Various rodents are found in the Okanagan. The house mouse has a small, slender body with pointed ears and a long tail. The field vole, common near weeds, is small and stocky with rounded ears and a short tail. The Deer mouse, which lives in forested areas, is recognized by its white underbelly. The rat most commonly found in the Okanagan is the black rat (also known as roof rat).
If you have spotted a rat in:
- A home or business
- Report the rat to the manager or property owner. Property owners are responsible for managing rats and rodents found on their property. Traps can be purchased at your local hardware store. If your home has an infestation that can’t be controlled through traps, contact a pest management company.
- A park or public spaces
- Rodents and rats spotted in parks and public spaces can be reported to Park Services at 250-71-PARKS (250-717-2757) or online by making a service request.
Ensure that your home and yard is rodent proof by removing access to food, water and shelter. Follow these tips:
Composters: Keep yard waste composters working efficiently, moist and regularly churned, use leaves and avoid grass clippings. Place 1/2” metal wire mesh under all compost and storage bins to block rodents.
Vines and climbers: Rats and rodents can use untrimmed, overgrown vines as runways
Fruit and nuts: Keep fruit and nut trees tidy and remove all dropped or rotten fruit
Bird feeders: A major animal attractant. Dropped and spilled seed is inevitable. Tidy areas around feeders and consider a tray under the feeder to catch dropped seed.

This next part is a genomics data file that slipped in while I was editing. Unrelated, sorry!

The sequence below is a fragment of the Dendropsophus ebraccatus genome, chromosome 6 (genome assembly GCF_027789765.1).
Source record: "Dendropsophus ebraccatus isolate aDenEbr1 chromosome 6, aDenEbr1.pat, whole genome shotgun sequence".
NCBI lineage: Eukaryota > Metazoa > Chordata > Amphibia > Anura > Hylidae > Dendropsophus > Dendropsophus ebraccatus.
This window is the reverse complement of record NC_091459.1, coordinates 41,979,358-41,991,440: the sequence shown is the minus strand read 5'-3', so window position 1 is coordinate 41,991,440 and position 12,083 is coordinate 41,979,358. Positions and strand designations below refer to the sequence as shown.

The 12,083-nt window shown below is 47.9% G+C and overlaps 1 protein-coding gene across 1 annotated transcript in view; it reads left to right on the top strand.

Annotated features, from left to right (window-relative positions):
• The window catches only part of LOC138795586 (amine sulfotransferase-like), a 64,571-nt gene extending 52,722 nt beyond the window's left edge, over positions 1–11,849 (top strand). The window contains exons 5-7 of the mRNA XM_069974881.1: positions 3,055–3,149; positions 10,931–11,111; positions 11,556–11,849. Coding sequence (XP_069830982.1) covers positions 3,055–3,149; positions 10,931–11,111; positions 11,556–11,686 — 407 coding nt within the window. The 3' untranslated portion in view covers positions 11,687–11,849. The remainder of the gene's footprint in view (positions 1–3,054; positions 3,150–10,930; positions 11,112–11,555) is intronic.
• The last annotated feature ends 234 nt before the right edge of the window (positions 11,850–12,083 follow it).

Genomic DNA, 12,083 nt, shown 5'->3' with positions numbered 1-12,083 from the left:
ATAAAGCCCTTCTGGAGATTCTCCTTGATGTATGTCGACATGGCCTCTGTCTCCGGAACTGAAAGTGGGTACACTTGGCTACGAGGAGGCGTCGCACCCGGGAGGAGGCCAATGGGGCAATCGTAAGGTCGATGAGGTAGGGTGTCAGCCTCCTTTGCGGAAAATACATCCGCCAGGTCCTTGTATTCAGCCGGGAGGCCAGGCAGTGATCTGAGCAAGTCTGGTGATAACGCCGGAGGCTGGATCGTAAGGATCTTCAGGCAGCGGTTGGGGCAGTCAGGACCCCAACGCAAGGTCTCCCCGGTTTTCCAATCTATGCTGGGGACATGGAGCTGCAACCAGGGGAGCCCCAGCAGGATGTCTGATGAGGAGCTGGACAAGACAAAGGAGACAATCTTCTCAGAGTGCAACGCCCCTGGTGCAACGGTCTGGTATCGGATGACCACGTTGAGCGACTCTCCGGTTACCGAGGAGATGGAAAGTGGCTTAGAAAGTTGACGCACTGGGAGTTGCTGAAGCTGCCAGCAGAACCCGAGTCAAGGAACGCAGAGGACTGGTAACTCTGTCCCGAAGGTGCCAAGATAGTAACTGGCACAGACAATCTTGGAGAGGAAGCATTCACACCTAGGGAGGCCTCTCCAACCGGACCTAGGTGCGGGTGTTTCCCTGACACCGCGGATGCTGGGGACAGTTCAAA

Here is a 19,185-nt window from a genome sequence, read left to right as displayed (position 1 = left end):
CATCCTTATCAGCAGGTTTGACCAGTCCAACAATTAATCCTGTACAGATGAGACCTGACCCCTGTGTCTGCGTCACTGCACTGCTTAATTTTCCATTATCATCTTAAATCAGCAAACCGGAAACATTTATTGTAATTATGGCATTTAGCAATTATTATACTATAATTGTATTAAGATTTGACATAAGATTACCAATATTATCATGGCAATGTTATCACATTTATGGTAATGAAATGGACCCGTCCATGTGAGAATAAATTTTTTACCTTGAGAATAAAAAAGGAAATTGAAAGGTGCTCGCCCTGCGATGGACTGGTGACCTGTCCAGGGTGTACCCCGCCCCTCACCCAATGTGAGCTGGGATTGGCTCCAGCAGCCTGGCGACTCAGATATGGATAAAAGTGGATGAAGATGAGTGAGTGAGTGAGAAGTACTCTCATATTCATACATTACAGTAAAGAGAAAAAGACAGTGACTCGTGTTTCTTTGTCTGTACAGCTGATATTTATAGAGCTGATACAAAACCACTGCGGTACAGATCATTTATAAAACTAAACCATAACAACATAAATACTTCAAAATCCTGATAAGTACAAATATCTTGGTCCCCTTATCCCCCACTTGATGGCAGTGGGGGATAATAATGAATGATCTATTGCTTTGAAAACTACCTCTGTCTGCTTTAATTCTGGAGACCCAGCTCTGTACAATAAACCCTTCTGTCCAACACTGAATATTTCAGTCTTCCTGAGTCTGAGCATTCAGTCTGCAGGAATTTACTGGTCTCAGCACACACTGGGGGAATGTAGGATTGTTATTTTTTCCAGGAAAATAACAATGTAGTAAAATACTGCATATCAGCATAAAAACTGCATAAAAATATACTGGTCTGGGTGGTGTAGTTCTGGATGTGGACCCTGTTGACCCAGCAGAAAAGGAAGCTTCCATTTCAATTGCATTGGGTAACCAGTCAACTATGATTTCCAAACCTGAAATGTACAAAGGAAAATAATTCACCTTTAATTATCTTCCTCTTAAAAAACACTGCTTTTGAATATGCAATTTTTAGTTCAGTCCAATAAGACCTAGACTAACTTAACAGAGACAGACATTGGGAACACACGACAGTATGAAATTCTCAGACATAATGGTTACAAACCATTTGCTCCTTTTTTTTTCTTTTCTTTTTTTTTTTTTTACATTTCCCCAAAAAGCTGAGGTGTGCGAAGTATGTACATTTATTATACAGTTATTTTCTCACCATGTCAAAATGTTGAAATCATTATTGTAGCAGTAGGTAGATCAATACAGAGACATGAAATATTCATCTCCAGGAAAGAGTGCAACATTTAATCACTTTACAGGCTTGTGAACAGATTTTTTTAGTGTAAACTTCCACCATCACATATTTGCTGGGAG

Pets: Don’t leave pet food accessible or outside overnight. Remove any uneaten or dropped feed. In some cases, rats can be attracted to pet waste; be sure to properly dispose of all waste in a proper receptacle.
Structures: Check all vents and screens along foundations and replace or repair any damage. Cover openings with 1/2” wire mesh. Check weather stripping and soffits for chew marks. Regularly check shelves and corners of sheds and outbuildings for rat droppings or signs of rodents. Remove “safe” places for rats and rodents by removing tall weeds, piles of unused lumber, litter and loose firewood.
Rat droppings: Rats leave 30 to 180 droppings per day, ranging from one half to three quarters of an inch in length and cylindrical in shape.
Runways: Rats tend to use the same path when they’re exploring their territory, and will therefore leave a well-worn path along beams, walls or vegetation. Check along walls, fences, pipes and beams for rub marks and worn paths.
Burrows: Rats will burrow beneath objects. Check for well-rounded holes five to eight centimetres (two to three inches) in diameter with worn paths.
Gnaw marks: The front teeth of rats are continually growing, so rats constantly gnaw to reduce the size of their teeth. Consequently, they can cause damage to structures or wiring.
More information on managing rodents and rats can be found by visiting Health Link BC.
We do not recommend using poisons or baits. Poisons can accidentally harm pets and wildlife.